Should there be space for cycling on 82nd Avenue?

I’d have to take a look at what the plans there are. I think that we’re definitely looking at bike lanes in that space, or at least I believe we’re looking at bike lanes in that space. And, you know, we’ll be in conversation with the community about figuring out what the right solutions for the folks who live along that street.

How would you characterize PBOT’s relationship to the Rose Quarter freeway expansion project?

I think it’s a really exciting project. You know, it’s represents an opportunity to reimagine that neighborhood to a large degree. So this is not just about roads, it’s not just about moving cars, it’s about moving people and an opportunity to do a lot of — I hope — equitable economic development… This is a real opportunity to lay the infrastructure that we need to make this a vibrant neighborhood. So we’re very excited about the concept of it.

But do you have trust that ODOT can actually pull that off?

I would I would reframe the way this discussion is playing out. There is a robust discussion happening right now, between stakeholders about what this infrastructure looks like. ODOT because of their mission, has a particular perspective. But ODOT is not the only player at the table. The City of Portland cares about this a lot. Local businesses care about this a lot. Albina Vision cares about it a lot. The Trail Blazers care about it a lot. We’re all in conversation trying to figure out how to make this project work. And frankly, this is a top priority to figure out how to make this space work for everybody.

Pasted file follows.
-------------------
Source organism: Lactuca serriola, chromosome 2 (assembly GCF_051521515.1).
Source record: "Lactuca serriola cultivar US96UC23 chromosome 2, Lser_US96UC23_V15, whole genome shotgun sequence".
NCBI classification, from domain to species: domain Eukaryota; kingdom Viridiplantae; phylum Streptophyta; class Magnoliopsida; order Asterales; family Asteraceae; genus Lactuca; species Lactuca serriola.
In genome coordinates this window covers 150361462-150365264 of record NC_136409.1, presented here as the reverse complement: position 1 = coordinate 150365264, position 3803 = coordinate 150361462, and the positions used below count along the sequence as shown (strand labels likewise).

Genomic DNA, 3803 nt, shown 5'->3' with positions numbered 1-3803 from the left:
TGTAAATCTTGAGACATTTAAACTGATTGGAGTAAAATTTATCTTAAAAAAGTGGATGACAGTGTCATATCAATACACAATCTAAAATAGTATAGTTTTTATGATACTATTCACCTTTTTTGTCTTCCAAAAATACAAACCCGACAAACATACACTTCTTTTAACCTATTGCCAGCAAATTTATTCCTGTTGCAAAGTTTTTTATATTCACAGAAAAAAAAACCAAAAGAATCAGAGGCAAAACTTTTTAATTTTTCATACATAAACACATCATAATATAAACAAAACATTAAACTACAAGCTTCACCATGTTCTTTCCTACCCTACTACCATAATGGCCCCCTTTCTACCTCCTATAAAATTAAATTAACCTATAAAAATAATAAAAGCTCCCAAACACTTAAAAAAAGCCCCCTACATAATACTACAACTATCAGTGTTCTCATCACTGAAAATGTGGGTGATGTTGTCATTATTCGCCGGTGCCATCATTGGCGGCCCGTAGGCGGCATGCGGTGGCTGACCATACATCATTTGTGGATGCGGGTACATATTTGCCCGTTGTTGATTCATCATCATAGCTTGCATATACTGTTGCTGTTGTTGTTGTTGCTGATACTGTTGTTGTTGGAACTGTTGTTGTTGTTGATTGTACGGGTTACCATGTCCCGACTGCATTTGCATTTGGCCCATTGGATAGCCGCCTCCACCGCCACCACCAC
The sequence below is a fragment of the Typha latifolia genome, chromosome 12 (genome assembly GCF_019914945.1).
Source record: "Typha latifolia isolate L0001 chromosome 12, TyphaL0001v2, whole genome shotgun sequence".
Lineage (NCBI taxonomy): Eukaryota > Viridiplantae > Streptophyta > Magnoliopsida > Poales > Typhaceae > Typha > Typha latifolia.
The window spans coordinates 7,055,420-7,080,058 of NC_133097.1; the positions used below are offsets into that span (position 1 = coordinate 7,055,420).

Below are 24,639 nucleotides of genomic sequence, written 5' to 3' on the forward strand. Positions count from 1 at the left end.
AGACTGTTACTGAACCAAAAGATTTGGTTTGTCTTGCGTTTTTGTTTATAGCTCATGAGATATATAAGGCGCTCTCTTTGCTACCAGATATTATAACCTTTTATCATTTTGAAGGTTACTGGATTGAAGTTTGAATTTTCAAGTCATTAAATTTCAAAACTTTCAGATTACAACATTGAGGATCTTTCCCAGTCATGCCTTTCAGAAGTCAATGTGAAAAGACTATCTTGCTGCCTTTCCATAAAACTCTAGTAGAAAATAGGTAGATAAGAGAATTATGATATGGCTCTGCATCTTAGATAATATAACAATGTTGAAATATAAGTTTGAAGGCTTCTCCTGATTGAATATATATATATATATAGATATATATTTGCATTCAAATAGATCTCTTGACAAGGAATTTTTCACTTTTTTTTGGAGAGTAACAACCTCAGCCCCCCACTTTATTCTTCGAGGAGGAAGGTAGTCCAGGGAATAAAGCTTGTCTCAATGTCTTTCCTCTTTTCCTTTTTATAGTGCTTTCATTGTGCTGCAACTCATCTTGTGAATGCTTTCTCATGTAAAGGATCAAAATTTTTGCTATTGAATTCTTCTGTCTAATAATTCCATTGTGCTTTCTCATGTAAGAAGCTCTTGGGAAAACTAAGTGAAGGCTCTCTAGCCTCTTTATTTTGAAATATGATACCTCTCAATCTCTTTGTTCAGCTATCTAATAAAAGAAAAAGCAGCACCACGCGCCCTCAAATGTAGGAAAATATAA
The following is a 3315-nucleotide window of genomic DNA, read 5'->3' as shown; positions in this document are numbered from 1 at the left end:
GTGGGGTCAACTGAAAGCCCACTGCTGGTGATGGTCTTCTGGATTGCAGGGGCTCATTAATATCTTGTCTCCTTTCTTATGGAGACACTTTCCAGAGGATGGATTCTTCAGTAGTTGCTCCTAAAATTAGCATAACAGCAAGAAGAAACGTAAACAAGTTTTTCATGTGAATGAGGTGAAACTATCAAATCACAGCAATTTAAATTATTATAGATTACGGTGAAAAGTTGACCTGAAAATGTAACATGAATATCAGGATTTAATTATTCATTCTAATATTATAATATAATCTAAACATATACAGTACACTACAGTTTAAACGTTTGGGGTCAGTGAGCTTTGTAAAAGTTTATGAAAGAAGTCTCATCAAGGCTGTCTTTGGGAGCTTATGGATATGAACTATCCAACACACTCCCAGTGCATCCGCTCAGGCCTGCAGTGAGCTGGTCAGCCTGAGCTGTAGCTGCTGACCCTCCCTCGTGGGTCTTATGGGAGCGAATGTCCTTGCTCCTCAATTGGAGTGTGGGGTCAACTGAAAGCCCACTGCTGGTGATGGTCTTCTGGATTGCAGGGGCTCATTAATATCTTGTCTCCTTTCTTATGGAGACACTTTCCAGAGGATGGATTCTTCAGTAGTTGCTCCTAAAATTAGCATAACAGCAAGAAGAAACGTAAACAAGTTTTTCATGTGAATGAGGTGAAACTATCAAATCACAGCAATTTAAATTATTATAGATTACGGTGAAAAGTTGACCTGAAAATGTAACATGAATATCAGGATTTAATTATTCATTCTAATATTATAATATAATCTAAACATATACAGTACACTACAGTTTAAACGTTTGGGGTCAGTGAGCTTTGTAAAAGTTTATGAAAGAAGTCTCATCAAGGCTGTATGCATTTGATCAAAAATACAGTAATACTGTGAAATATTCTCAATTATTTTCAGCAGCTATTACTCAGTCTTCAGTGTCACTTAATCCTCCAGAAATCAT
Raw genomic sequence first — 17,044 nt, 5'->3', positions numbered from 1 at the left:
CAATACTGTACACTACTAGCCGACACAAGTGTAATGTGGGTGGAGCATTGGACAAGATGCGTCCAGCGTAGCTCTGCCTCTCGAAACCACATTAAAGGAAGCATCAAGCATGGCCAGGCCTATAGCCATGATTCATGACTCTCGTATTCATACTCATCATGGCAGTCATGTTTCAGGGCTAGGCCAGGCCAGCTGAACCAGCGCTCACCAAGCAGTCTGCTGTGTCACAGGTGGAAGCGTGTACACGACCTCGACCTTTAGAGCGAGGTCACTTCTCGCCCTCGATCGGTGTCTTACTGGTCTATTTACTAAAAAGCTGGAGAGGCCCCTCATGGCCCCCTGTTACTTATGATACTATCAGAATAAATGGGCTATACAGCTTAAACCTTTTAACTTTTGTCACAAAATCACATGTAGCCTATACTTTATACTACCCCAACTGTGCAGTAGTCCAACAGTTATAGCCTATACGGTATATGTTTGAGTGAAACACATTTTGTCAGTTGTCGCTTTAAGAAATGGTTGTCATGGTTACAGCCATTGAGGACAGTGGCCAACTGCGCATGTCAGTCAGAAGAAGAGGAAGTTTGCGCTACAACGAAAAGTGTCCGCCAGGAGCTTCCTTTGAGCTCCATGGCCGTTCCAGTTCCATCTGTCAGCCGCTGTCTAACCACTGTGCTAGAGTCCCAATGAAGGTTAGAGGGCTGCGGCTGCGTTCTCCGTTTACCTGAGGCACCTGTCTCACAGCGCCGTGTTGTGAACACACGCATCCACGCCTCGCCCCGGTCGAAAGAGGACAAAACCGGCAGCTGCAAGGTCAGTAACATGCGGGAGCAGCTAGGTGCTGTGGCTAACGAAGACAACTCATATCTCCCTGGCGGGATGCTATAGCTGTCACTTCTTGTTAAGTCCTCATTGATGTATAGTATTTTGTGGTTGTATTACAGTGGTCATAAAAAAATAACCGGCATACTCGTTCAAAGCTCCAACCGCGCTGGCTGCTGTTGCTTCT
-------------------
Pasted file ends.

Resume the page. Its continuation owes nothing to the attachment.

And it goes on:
What is your assessment is of where PBOT is right now in their relationship to the Portland Police Bureau and enforcement of traffic laws?

I believe it’s time… I think the city needs to step up its traffic enforcement work. In the last five years, traffic deaths in Portland have roughly doubled. It’s not like our infrastructure has gotten dramatically worse during that time. Frankly, it’s not really even like, you know, the amount of car traffic on the roads has dramatically increased. What has increased or changed during this time is the fact that we got out of the business of traffic enforcement.

So you want more police on the street enforcing traffic laws?

Yeah. I think I can say that. Traffic deaths have increased dramatically. I think it also contributes to a broad sense of Portland being a lawless place. You know, every day I see someone run a red light in Portland, which is kind of remarkable. And I don’t think I’d seen that before.

Are you a fan of automated cameras? And can you help us understand why there aren’t more of them?

Oh, absolutely. I am a fan. You will see more of them in the next two years. Frankly, I believe in the next year, I will double the number of traffic cameras and speed cams that we have out there right now. And frankly, you would see more, but the bottleneck here has to do with the supplier of the cameras, we are not able to find a contractor who could consistently provide the service at the volume that we need it.

When it comes to transportation in Portland, what policy or project do you want your tenure to be remembered?

I’m working towards building greener transportation infrastructure. I’m working towards building a more equitable transportation infrastructure. And I’m working on providing and establishing a stable and sustainable financial model for funding.


Listen to the full episode in the player above, or wherever you get your podcasts. You can see past episodes at BikePortland.org/podcast.